New research has revealed institutional investors in the Asia-Pacific region are more confident than their US and European peers about reaching their investment objectives in the face of coronavirus volatility.
The research, conducted by CoreData for State Street in April, surveyed 250 investment professionals across pension funds, endowments and foundations, insurance companies, sovereign wealth funds and other institutions. Of the professionals it spoke to, 16 per cent were from the APAC region.
Accounting for COVID-19, 38 per cent of APAC institutional investors believe they will meet their short-term objectives, in contrast to 24 per cent globally.
Looking at long-term objectives, 85 per cent of APAC investors said they would meet their targets, versus 56 per cent globally.
The majority of institutional investors globally said they do not expect a rapid “V-shaped” recovery from the crisis, with two-thirds (66 per cent) not expecting economic activity to return to normal before 2021 or later. Asia-Pacific investors had similar expectations.
Ian Martin, global head of asset owner segment at State Street commented market volatility had clearly impacted the investment performance of investors globally.
“However, it appears that Asian investors are more confident about meeting their investment objectives largely because some countries in the region have contained the impact of the virus and the pandemic is at a later stage compared with other parts of the world,” Mr Martin said.
Despite market volatility, half of institutional investors globally were reported to be looking to increase allocation to equities in the next three to six months as they hunt for value.
In the Asia Pacific, institutional investors are most likely to add exposure to private credit (40 per cent), followed by equities (33 per cent) and active investments (25 per cent).
Globally, 76 per cent of respondents have retained confidence in their asset managers’ ability to navigate the crisis, but APAC investors had the most confidence in their managers, with 88 per cent expressing saying they were confident. The majority (88 per cent) rated their managers’ communication, support and information as either “good” or “very good”.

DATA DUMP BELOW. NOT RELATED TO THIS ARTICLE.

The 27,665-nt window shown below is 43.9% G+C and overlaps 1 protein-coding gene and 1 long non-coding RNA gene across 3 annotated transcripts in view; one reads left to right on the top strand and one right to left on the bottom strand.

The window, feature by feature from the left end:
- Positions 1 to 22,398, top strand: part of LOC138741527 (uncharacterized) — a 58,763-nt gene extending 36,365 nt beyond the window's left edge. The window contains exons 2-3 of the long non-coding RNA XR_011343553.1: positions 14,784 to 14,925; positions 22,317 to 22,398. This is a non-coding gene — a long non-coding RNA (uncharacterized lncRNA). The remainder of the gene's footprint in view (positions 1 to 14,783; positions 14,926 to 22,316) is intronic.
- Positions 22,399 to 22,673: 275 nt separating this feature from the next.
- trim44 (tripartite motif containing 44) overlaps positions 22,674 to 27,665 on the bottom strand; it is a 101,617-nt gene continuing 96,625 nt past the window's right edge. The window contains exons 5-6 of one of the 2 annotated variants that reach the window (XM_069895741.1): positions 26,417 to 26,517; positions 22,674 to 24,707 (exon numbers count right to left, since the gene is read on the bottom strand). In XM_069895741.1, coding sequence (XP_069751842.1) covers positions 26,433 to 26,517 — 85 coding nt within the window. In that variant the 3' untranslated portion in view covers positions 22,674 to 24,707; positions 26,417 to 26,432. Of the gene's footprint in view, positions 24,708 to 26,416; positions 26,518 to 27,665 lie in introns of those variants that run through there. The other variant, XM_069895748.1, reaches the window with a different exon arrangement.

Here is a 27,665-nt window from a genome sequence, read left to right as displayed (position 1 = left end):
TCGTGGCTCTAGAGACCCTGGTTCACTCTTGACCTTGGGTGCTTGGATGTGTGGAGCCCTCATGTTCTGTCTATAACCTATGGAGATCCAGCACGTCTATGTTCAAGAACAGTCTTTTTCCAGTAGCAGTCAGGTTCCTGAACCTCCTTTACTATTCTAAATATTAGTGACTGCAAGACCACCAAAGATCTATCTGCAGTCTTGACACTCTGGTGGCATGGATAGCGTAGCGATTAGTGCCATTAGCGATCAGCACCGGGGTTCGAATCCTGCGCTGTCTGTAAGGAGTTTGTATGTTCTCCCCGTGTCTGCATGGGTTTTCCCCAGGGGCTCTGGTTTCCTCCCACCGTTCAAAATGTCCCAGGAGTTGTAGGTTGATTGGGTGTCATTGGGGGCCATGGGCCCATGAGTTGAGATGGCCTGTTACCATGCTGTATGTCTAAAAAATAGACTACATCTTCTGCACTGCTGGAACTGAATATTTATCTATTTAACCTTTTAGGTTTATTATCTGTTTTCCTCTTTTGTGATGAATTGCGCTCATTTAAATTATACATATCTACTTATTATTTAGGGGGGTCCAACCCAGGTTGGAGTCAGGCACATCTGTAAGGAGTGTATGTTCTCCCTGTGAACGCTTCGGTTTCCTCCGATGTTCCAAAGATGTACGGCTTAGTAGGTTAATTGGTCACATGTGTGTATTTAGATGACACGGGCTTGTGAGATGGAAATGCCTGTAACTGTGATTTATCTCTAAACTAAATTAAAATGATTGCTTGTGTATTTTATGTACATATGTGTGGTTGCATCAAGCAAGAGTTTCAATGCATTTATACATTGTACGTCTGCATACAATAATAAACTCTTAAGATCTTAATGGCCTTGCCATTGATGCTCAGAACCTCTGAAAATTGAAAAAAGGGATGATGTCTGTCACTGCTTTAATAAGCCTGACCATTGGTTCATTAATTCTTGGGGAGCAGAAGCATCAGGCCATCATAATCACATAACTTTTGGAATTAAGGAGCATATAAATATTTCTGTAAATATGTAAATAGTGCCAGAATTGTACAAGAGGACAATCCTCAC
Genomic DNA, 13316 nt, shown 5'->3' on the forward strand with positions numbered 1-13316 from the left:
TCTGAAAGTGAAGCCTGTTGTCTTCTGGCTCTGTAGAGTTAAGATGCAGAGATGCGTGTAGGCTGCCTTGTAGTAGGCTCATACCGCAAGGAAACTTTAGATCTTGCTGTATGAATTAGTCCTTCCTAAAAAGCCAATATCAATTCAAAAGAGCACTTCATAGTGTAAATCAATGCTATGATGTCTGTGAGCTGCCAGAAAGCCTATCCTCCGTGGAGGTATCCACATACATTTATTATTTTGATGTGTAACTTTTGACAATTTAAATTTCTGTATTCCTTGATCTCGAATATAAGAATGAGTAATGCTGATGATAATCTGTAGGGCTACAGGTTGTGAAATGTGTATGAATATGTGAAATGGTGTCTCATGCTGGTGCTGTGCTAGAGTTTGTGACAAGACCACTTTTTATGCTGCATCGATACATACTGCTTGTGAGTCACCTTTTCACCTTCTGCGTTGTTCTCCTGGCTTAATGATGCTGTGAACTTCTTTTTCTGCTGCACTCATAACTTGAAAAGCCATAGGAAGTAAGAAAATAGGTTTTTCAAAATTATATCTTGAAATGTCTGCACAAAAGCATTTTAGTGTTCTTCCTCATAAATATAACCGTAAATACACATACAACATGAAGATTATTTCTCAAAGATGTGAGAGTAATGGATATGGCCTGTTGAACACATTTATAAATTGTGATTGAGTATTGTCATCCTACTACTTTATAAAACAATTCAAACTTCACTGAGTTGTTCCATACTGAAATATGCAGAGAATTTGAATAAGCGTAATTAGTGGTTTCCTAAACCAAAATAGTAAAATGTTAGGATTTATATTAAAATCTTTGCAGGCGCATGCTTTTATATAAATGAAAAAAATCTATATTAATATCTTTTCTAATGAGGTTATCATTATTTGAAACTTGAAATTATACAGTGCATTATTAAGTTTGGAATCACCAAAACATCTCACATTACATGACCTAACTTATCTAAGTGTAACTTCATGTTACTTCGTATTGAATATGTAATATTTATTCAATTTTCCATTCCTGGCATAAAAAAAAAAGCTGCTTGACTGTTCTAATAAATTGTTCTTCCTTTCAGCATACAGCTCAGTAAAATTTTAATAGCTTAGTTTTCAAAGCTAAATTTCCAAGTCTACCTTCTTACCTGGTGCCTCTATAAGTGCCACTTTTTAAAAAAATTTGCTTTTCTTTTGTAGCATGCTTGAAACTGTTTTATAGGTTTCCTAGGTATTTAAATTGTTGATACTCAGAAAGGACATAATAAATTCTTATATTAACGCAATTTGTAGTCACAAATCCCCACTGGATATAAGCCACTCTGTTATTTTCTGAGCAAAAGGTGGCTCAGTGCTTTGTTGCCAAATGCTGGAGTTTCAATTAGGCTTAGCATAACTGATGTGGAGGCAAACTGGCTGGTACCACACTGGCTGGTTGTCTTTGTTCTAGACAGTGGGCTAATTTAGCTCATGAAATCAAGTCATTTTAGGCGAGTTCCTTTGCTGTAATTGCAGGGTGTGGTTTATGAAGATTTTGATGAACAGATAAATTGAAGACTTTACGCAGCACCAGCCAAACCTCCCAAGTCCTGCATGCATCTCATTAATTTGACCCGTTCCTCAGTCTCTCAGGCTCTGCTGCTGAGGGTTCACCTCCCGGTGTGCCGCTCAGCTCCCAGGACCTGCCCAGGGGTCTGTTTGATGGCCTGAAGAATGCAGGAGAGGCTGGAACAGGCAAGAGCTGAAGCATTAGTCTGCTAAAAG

A mere 15 per cent of APAC investors said their asset managers have underestimated the impact and severity of the crisis.
“The findings suggest that asset managers in Asia Pacific appear to have kept institutional investors onside during the pandemic, reinforcing the finding that they have been less impacted than their global counterparts,” Mr Martin said.
Across the world, market commentary and strategic views have been seen as the most important ways managers can help institutional investors (76 per cent), a view which is similarly shared by Asian institutional investors (75 per cent).
However, compared with their global peers (44 per cent), 58 per cent of investors in the APAC have found managers’ use of technology to communicate updates, such as through podcasts, webinars, videoconference calls and online presentations, to be an important form of support. State Street said investors in the region have a greater willingness to embrace technological solutions.
But 45 per cent of APAC investors said they felt they could get better support from managers in technological updates (45 per cent) and investment opportunities assessments (55 per cent), in comparison to the global 33 per cent and 36 per cent respectively.
The pandemic has also created challenges for back-office functions, with 37 per cent of investors reporting they found securities valuations “challenging” or “extremely challenging” during the crisis.
This was followed by liquidity (34 per cent), timely reporting (34 per cent) and cash forecasting (30 per cent).
In the Asia Pacific, investors found timely reporting (53 per cent), liquidity (48 per cent) and cash forecasting (23 per cent) to be the largest challenges during the COVID-19 crisis.
Sarah Simpkins is a journalist at Momentum Media, reporting primarily on banking, financial services and wealth.
Prior to joining the team in 2018, Sarah worked in trade media and produced stories for a current affairs program on community radio.
You can contact her on [email protected].
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